All right, at long last let me try to address some of many intelligent comments provoked by my multipart series on Marx. I have gone back in the comments section and collected up some of them, but by no means all. Even so, I want to try to respond to some of these.
Let me begin with a comment I was unable to locate but which, if my memory serves, was posted by LFC. He (is that correct?) notes that if at an early stage in the development of capitalism the ratio of embodied labor to direct labor is 100 to 1, at a later stage it may have grown to 1000 to 1, and that would seem to keep driving the profit rate down if profit really is the money form of the surplus value extracted from the direct labor inputs. This is exactly the inference Marx drew, which led him to postulate that there would be a tendency for the rate of profit to fall in capitalism. As it happens, Marx was wrong. My colleague at the University of Massachusetts, Sam Bowles, proved rather elegantly that in the sort of economy Marx was analyzing if a new more capital-intensive process of production were introduced by an innovative capitalist resulting in a momentary rise in that capitalist’s profit rate, the consequence when the system settle down into equilibrium would be a rise, not a fall, in the profit rate globally. He announced this result triumphantly to a class he was teaching, only to have one of the students point out that a Japanese economist named Okishio had proved it 10 years earlier. Sam was consequently reduced to publishing an article In the Cambridge Journal of Economics with the title “A New Proof of Okishio’s Theorem.”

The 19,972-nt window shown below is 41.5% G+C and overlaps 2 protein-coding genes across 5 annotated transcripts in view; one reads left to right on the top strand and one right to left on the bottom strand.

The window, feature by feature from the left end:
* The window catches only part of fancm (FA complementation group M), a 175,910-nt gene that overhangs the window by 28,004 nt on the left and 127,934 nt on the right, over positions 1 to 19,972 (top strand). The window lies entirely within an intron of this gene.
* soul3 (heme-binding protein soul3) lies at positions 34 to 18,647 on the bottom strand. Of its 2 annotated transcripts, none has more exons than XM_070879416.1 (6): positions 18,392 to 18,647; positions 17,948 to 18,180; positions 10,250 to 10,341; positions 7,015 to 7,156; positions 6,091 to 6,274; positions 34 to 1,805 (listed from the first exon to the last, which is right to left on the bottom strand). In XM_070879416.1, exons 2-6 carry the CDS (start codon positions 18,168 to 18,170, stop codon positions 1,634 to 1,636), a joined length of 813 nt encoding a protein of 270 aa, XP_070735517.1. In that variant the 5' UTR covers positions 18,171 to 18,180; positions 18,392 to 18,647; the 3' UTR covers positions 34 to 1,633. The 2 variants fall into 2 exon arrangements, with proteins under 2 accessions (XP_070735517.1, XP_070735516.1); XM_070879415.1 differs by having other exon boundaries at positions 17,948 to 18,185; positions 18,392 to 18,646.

The second comment came in the form of an email from Jerry Fresia. He wrote: "You write that by means of a long historical process workers who produce commodities are deprived of control over their work, their tools, and skills. What is interesting to me is that this exploitation (the correct term here?) is parallel to the alienation that will take place once the farmer, let us say, enters the factory. So apart from alienation in the factory, a farmer who produces corn as a commodity also suffers a type of market dehumanization. Would it be correct to say that?"
This is a little complicated but the essential answer is yes. Under the pressure of market competition, the natural rhythms of farm work must give way to a sort of industrial farm production that one sees most clearly in the raising of chickens or pigs for market. It is my impression that some independent farmers to this day successfully resist the market pressures sufficiently to gain a genuine satisfaction from the activity of farming but I think they are rare as compared with the industrialization of food production that is characteristic of advanced capitalism.
Jamie Kelly, a philosophy professor at Vassar College, poses several questions into lengthy email messages. Let me take up the first of them. The second is too complicated for me to try to deal with in this post. Kelly first writes: “If you abandon the centrality of the labor/labor-power distinction, does that mean you also give up on Marx's account of surplus value (i.e., it is the difference between the value labor produces, and the value of labour-power)? That would surrender a lot of the theoretical apparatus of Capital (e.g., his account of the working day, and maybe even his account of automation), but I don't see how surplus value can be cashed-out without relying on the labour theory of value.
To my mind, the key historical claim that Marx makes about the transition from feudalism to capitalism is the doctrine of double freedom: workers under capitalism are free in the sense of having the right to sell their labour power, and 'free' in the sense of having nothing to sell but their labour power. This undergirds both his claims about the exploitation of workers, and his explanation of the enormous productivity of capitalism. Do you think double freedom can be made sense of without the labour theory of value?